Kyle Tucker seems to have quickly become a fan favorite this spring.The Astros' top hitting prospect homered in three of his first five Grapefruit League games, was given a legendary nickname and became a regular in the lineup.Four months ago, however, spotlights and slash lines were far from his mind.
Kyle Tucker seems to have quickly become a fan favorite this spring.
The Astros' top hitting prospect homered in three of his first five Grapefruit League games, was given a legendary nickname and became a regular in the lineup.
Four months ago, however, spotlights and slash lines were far from his mind.
In the Arizona Fall League, which features elite prospects and added scrutiny, Tucker hit .214/.305/.310 with no homers in 22 games. Fans and analysts may have been concerned, but MLB.com's No. 16 overall prospect wasn't too bothered.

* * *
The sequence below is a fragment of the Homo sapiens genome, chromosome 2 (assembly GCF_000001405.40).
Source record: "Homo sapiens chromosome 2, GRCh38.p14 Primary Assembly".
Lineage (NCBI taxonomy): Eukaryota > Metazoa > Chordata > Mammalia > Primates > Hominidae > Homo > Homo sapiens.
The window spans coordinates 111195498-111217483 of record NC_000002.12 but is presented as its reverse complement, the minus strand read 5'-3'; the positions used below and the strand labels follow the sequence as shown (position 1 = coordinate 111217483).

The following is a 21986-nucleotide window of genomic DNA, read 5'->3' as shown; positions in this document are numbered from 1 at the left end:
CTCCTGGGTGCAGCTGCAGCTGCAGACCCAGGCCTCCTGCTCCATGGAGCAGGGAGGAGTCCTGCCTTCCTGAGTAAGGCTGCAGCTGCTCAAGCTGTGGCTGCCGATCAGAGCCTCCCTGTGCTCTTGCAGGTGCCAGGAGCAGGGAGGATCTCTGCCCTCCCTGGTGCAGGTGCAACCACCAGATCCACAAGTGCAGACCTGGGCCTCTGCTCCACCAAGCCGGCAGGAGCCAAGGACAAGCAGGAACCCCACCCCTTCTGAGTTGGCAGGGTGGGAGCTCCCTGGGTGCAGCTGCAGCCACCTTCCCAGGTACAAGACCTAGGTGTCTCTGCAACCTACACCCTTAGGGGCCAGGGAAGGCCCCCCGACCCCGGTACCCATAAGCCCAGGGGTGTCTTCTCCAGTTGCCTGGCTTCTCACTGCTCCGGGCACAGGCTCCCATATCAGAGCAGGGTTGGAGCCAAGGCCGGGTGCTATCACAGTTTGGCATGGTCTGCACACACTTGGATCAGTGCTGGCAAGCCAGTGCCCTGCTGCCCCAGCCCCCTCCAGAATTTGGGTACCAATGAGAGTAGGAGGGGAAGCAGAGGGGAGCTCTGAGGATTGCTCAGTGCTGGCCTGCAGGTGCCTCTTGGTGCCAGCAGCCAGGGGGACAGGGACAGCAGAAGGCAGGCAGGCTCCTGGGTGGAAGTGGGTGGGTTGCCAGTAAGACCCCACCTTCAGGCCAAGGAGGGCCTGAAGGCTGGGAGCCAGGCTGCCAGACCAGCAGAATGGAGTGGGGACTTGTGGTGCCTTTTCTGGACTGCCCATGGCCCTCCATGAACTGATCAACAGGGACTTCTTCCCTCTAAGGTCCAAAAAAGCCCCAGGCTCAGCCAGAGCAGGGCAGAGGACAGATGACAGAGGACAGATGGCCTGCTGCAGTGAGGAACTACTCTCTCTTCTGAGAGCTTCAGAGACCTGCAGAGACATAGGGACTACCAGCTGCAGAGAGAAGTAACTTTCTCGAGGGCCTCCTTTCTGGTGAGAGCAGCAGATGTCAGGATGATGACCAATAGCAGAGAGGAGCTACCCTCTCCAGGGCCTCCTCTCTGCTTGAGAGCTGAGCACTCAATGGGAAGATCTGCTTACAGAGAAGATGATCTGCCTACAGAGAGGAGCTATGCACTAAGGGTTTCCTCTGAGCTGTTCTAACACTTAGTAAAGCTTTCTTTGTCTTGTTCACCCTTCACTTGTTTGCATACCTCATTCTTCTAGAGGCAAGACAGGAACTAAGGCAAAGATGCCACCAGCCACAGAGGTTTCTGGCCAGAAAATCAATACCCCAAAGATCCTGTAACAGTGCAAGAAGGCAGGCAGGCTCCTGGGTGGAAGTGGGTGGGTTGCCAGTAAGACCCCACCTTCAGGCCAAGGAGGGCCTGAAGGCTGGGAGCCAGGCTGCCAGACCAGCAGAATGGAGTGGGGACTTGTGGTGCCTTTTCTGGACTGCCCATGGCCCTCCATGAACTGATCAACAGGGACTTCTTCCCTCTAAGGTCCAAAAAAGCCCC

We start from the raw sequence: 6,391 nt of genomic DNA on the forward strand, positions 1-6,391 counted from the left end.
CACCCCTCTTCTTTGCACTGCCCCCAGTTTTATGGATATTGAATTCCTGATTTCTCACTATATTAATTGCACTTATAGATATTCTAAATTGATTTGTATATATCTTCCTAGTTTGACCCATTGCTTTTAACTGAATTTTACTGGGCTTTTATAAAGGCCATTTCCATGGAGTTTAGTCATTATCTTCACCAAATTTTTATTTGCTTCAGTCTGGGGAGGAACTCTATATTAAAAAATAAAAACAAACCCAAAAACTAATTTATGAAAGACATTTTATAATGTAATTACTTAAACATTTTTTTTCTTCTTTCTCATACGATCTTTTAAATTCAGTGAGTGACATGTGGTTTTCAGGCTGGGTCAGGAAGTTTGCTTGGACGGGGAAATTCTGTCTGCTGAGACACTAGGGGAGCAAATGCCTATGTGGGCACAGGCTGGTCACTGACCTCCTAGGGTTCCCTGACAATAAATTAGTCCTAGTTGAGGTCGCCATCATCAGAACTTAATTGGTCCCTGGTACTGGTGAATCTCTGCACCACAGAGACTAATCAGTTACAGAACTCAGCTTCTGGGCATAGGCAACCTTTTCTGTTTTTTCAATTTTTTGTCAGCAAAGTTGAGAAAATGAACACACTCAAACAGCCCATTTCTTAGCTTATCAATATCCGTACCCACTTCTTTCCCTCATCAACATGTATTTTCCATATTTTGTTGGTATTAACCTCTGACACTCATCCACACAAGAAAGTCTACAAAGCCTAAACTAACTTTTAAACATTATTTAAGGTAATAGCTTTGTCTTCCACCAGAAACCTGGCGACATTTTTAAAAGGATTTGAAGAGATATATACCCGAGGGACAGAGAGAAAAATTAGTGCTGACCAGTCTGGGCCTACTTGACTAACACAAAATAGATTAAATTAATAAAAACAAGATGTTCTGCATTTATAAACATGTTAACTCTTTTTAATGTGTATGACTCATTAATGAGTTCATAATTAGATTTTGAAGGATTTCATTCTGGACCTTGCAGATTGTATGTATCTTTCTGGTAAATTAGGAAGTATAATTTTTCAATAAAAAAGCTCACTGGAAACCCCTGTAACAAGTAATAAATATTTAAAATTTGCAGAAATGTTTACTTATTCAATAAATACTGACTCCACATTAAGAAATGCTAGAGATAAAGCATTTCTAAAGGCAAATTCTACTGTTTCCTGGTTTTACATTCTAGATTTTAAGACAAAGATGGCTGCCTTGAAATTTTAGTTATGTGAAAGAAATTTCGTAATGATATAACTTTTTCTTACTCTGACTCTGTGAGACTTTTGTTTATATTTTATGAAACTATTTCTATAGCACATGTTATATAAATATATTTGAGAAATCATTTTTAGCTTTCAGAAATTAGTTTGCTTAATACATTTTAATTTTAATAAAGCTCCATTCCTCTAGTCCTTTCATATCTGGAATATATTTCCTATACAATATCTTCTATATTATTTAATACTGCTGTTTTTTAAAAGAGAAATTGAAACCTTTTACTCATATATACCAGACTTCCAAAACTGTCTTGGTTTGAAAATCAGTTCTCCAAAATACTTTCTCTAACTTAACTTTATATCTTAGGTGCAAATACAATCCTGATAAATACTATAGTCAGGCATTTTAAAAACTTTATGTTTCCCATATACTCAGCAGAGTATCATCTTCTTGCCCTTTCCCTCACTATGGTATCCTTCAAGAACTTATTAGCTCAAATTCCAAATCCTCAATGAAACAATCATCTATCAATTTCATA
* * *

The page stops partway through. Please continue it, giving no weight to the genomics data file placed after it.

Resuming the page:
"He's the kind of guy that wants to do something that will benefit him in two years," said fellow Astros prospect Myles Straw, who considers himself one of Tucker's best friends. "Hitting .300 in the Fall League wasn't his priority at the time. He's the kind of guy that he'd rather fix his swing against quality pitching to where he can play in the big leagues."
In many ways, 2017 was a breakout year for Tucker. After beginning the season with Class A Advanced Buies Creek, the 2015 first-round pick advanced to Double-A Corpus Christi at the age of 20, earned a spot in the All-Star Futures Game and was named the Astros' Minor League Player of the Year.
After figuring out "that you can't really top-spin too many home runs," Tucker focused on staying through the ball and giving backspin to his pull side. The left-handed hitter finally saw the plus-power he always knew he had as he posted career highs with 25 homers, 33 doubles and 90 RBIs.